The Department of National Defence , commonly abbreviated as DND, is a Canadian government department responsible for defending Canada's interests and values at home and abroad.National Defence is the largest department of the Government of Canada in terms of budget as well as staff. The Department is headed by the Deputy Minister of National Defence, who is the Department’s senior civil servant, and reports directly to the Minister of National Defence. The Department of National Defence exists to aid the minister in carrying out his responsibilities, and acts as the civilian support system for the Canadian Armed Forces. Under the National Defence Act, the Canadian Forces is completely separate and distinct from the Department of National Defence.The Department of National Defence is currently headed by Deputy Minister Richard B. Fadden. Wikipedia.
Chiu S.,Department of National Defence
International Journal of Remote Sensing | Year: 2010
A moving target parameter estimation algorithm based on the fractional Fourier transform (FrFT) in combination with along-track interferometry (ATI) was developed previously for airborne (or flat Earth) geometry. Subtle differences exist in migrating from a flat stationary Earth geometry to a spherical rotating Earth geometry. Factors, such as orbital parameters and spacecraft centripetal acceleration, must be taken into account. In addition, the dynamic antenna squint implemented in the RADARSAT-2 satellite for Earth motion compensation needs to be modelled into the algorithm. This paper derives the spaceborne version (i.e. RADARSAT-2) of the algorithm. A simple two-dimensional (2D) signal model is derived and compared to that of three-dimensional (3D) spherical model to warrant its usage, and the FrFT-ATI algorithm is implemented using the derived 2D signal model. Its effectiveness is demonstrated using simulation data. © Her Majesty the Queen in Right of Canada.
Pant N.,Department of National Defence
Astrophysics and Space Science | Year: 2010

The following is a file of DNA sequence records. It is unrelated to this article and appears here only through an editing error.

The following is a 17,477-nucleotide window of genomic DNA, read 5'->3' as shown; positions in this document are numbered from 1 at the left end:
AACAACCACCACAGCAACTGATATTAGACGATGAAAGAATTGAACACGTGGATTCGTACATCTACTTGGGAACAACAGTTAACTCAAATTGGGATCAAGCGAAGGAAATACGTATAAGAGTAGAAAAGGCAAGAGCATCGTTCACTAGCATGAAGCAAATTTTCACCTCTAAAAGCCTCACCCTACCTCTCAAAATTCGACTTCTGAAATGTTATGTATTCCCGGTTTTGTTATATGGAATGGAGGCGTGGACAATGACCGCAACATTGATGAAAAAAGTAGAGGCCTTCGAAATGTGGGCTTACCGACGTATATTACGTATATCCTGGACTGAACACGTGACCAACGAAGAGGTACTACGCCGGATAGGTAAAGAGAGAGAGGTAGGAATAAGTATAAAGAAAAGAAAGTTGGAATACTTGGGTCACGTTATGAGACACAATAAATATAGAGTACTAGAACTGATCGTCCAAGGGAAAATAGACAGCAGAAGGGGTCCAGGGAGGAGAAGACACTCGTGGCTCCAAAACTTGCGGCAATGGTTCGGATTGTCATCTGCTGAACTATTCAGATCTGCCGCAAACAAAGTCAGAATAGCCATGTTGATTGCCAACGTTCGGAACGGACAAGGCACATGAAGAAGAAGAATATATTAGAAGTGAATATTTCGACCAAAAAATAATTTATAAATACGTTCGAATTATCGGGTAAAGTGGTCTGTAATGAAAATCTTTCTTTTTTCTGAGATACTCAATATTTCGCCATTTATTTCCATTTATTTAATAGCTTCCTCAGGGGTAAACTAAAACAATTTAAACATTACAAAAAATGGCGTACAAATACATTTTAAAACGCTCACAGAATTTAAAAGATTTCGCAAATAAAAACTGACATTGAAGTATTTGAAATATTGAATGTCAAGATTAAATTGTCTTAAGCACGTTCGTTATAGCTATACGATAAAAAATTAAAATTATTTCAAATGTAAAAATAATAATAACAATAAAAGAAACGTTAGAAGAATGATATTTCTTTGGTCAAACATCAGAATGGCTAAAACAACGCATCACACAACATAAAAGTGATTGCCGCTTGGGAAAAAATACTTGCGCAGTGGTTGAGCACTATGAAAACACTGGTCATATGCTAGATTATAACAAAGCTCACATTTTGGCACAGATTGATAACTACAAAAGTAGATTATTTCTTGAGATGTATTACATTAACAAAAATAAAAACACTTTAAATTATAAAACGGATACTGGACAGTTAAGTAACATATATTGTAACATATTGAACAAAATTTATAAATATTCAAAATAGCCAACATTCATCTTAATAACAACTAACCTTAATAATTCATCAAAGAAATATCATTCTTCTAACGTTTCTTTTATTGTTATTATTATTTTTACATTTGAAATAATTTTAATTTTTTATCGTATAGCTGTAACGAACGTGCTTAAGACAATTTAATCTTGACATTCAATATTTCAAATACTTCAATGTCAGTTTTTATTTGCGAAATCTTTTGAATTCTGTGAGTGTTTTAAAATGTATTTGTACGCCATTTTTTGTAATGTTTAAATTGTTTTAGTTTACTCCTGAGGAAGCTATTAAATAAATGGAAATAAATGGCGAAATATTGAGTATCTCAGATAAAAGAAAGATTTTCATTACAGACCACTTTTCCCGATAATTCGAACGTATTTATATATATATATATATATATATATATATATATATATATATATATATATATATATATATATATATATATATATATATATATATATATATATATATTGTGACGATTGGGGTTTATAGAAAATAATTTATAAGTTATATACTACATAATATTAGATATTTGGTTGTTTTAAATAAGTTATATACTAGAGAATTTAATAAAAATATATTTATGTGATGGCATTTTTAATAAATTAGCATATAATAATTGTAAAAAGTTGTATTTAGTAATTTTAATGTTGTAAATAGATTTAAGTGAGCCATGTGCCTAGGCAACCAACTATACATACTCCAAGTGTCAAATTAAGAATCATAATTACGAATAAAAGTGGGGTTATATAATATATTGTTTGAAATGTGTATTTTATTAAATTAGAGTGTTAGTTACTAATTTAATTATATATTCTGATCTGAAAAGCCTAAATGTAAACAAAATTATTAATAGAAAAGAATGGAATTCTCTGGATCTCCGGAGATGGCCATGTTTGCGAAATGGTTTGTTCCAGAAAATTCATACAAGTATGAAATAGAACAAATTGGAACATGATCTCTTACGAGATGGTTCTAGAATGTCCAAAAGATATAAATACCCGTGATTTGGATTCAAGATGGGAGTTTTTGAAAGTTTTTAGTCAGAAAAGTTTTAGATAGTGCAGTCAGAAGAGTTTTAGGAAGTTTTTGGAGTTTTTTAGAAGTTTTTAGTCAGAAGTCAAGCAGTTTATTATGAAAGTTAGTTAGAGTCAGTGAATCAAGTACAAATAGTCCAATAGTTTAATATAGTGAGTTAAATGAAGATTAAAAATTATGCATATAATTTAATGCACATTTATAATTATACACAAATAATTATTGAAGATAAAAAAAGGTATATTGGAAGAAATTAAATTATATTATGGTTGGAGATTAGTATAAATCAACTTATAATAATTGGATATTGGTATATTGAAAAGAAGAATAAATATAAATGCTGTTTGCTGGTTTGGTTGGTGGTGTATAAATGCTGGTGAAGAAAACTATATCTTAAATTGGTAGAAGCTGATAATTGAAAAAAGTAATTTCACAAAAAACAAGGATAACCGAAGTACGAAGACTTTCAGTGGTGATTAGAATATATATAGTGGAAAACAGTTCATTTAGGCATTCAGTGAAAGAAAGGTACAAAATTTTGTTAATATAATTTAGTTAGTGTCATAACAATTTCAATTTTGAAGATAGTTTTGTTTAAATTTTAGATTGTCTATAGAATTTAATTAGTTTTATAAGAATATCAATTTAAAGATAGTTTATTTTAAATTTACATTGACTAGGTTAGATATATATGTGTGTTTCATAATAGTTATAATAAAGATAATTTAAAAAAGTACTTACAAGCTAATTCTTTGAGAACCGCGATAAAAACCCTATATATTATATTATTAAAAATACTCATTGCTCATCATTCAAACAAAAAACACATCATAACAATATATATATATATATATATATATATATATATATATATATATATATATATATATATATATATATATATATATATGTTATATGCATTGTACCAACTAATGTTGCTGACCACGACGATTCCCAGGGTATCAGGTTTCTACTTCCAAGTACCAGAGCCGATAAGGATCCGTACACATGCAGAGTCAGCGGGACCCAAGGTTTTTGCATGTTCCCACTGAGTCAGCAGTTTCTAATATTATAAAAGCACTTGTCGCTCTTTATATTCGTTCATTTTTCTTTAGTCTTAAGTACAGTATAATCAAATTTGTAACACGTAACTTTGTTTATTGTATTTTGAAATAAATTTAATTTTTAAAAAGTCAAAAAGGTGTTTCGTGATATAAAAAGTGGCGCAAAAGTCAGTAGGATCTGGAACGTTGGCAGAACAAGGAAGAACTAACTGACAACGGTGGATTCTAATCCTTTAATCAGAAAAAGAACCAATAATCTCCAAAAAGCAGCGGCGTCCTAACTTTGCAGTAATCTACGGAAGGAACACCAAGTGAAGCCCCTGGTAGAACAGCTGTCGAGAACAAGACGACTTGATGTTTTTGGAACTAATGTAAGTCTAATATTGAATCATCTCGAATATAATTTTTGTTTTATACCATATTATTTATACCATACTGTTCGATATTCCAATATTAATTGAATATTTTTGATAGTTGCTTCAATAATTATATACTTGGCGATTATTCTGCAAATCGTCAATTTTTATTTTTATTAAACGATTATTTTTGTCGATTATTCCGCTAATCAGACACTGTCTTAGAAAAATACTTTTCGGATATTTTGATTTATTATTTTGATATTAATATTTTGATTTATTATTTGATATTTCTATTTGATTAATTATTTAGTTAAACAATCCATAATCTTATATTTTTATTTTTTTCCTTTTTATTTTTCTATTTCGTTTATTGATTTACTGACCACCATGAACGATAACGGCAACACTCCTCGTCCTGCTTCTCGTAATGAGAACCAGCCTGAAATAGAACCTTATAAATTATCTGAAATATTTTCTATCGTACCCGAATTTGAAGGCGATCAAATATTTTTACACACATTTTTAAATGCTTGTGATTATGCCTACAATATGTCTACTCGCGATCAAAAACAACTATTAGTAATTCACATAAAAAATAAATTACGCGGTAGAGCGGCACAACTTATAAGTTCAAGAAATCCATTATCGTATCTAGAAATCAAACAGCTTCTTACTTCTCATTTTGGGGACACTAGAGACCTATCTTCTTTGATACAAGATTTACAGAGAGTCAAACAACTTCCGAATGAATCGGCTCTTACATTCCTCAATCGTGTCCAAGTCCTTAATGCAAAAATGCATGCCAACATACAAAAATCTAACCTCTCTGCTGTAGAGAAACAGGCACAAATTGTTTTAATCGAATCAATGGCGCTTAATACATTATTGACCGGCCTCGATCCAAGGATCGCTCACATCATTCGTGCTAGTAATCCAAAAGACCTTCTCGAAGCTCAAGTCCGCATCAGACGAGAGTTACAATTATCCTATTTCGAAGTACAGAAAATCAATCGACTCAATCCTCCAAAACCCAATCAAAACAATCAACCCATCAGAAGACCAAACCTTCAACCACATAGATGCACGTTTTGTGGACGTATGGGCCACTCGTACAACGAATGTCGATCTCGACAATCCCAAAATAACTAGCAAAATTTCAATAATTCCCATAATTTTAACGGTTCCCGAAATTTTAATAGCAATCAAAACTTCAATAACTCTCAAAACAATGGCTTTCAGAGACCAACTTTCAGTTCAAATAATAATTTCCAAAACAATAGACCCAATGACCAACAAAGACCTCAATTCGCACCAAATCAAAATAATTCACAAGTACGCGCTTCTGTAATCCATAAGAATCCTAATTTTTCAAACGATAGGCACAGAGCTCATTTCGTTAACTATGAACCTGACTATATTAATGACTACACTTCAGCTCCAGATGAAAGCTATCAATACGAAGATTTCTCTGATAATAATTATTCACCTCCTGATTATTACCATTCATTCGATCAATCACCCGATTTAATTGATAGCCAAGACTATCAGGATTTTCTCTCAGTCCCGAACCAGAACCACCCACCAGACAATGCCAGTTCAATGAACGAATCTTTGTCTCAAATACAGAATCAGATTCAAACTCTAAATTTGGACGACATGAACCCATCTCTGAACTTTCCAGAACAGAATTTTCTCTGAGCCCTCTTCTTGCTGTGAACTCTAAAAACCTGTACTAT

We present three new categories of exact and spherically symmetric Solutions with finite central parameters of the general relativistic field equations. Two well behaved solutions in curvature coordinates first category are being studied extensively. These solutions describe perfect fluid balls with positively finite central pressure, positively finite central density; their ratio is less than one and causality condition is obeyed at the centre. The outmarch of pressure, density, pressure-density ratio and the adiabatic speed of sound is monotonically decreasing for these solutions. Keeping in view of well behaved nature of these solutions, one of the solution (I1) is studied extensively. The solution (I1) gives us wide range of Schwarzschild parameter u (0.138 ≤ u ≤ 0.263), for which the solution is well behaved hence, suitable for modeling of Neutron star. For this solution the mass of Neutron star is maximized with all degree of suitability and by assuming the surface density ρb = 2 × 1014 g/cm3. Corresponding to u = 0.263, the maximum mass of Neutron star comes out to be 3.369 MΘ with linear dimension 37.77 km and central and surface redshifts are 4.858 and 0.4524 respectively.We also study some well known regular solutions (T-4, D-1, D-2, H, A, P) of Einstein's field equations in curvature coordinates with the feature of constant adiabatic sound speed. We have chosen those values of Schwarzschild parameter u for which, these solutions describe perfect fluid balls realistic equations of state. However, except (P) solution, all these solutions have monotonically non-decreasing feature of adiabatic sound speed. Hence (P) solution is having a well behaved model for uniform radial motion of sound. Keeping in view of well behaved nature of the solution for this feature and assuming the surface density; ρb = 2 × 1014 g/cm3, the maximum mass of Neutron star comes out to be 1.34 MΘ with linear dimension 28.74 km. Corresponding central and surface redshifts are 1.002 and 0.1752 respectively. © Springer Science+Business Media B.V. 2010.